Clare Bronfman, in testimony in a Washington trial, refused to acknowledge she covered Raniere’s commodities losses. However the Bronfman sisters filed complaints with the National Futures Association and the U.S. Commodity Futures Trading Commission against the broker, Plyam (Case l:12-cv-00252-GLS-ATB Document 1-1 Filed 02/09/12). Both of these complaints were denied because the Bronfman sisters never had any trading accounts with Plyam.
Their former consultant, Joseph O’Hara, explained in court filings, “the Bronfman sisters ‘loaned’ approximately Sixty-five Million Dollars ($65,000,000) to First Principles, Inc. in order to cover Raniere(‘s) losses in the commodities account that had been established in that entity’s name.”
Bronfman’s lawyer, Robert Crockett, told the Albany Times Union (Jan 31 2010) that the Bronfman sisters, not Raniere, made the commodities investments, by loaning the $65.6 million to First Principles LLC, whose sole stockholder was Salzman.
“Mr. Raniere was giving the Bronfmans advice on what positions to take with their money,” Crockett told the Times Union.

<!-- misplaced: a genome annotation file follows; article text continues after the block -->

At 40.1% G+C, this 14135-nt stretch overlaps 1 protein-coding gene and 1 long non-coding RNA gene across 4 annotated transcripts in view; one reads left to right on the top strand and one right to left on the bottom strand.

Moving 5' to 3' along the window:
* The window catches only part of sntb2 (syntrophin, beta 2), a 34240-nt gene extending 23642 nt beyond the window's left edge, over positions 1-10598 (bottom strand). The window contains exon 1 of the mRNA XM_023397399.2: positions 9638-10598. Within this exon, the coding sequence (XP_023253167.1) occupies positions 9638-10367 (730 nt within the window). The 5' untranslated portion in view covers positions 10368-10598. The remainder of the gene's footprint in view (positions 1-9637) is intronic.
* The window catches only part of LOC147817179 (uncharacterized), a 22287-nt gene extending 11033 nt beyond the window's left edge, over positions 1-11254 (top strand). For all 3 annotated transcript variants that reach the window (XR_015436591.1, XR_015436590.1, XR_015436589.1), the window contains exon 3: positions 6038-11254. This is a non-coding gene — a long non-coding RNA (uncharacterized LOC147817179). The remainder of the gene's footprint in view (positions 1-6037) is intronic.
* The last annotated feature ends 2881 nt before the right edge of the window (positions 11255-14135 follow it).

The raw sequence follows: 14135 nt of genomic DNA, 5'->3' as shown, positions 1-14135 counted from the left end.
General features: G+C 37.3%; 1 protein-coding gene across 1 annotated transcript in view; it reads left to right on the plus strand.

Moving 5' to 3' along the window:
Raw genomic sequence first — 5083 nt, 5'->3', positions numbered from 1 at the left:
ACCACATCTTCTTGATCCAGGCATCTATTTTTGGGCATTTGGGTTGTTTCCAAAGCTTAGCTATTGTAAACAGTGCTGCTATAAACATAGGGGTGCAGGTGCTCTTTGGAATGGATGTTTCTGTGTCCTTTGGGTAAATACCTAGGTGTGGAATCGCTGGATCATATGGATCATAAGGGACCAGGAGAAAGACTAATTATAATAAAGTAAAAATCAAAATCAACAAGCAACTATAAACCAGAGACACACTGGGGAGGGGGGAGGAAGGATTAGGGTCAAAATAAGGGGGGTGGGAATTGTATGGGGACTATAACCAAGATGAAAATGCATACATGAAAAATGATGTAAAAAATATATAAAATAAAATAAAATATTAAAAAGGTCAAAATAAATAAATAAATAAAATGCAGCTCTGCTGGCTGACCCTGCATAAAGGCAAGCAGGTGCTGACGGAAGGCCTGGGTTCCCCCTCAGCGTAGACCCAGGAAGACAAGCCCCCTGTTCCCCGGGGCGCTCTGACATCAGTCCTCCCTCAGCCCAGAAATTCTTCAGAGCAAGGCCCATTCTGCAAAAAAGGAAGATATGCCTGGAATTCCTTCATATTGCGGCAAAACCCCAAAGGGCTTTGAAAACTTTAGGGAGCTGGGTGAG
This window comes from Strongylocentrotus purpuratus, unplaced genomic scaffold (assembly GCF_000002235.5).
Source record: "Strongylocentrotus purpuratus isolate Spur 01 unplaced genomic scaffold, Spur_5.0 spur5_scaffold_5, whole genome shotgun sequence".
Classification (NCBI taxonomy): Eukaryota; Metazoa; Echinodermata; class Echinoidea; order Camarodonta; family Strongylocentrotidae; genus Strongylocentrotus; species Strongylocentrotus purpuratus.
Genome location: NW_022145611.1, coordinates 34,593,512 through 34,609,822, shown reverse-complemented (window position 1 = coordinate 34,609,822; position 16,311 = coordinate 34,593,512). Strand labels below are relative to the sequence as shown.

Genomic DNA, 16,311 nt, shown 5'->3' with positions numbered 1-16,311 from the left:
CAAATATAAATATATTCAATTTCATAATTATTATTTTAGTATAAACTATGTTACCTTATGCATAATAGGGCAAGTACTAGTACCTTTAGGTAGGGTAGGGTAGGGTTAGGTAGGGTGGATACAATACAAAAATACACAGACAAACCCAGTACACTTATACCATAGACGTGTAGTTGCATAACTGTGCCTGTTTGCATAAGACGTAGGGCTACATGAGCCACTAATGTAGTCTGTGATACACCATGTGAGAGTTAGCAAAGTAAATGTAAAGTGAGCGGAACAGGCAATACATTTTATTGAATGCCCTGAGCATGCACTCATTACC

Regardless of the legal structure – or even if the commodities investments were ever actually made – the so-called “loan” was never repaid.
Bronfman financial statements which I reviewed reveal the sisters booked the $65.6 million as a loan, going so far as to include interest payments which they did not receive. Clare Bronfman told me she and her sister reported “phantom” interest income on tax returns.
She claimed the purpose of the deception was to make it appear she was earning money on the $65.6 million to hide the commodities losses from her father, billionaire, Edgar Bronfman Sr., and trustees charged with safeguarding the sisters’ trust fund. Reporting phantom interest may also have saved the sisters millions in gift taxes, but was possibly tax evasion.
O’Hara, who quit NXIVM because of concerns about their potentially illegal activities, had another view. In court filings he wrote, “Although much of this funding has been labeled as ‘loans’ for accounting and tax purposes, there is, in fact, no reasonable expectation that any of these funds will ever be repaid – and, as a result, all of it should be treated as taxable income with respect to the entities that received same.”
Salzman’s role is also unclear. When I questioned her she evidently did not know much, if anything, about the actual commodities trading or how and where $65.6 million of Bronfman money was lost, yet her name was on the corporate entity that allegedly made the investments.
THE LOSSES WERE HARD TO EXPLAIN
For Raniere’s inner circle, the losses were of concern – especially to the Bronfman’s financial advisor, Bouchey, who, at the time, was also one of Raniere’s girlfriends.
The Bronfmans were running out of money and to cover the (alleged) commodities losses they needed their father to allow them to borrow from their future inheritance.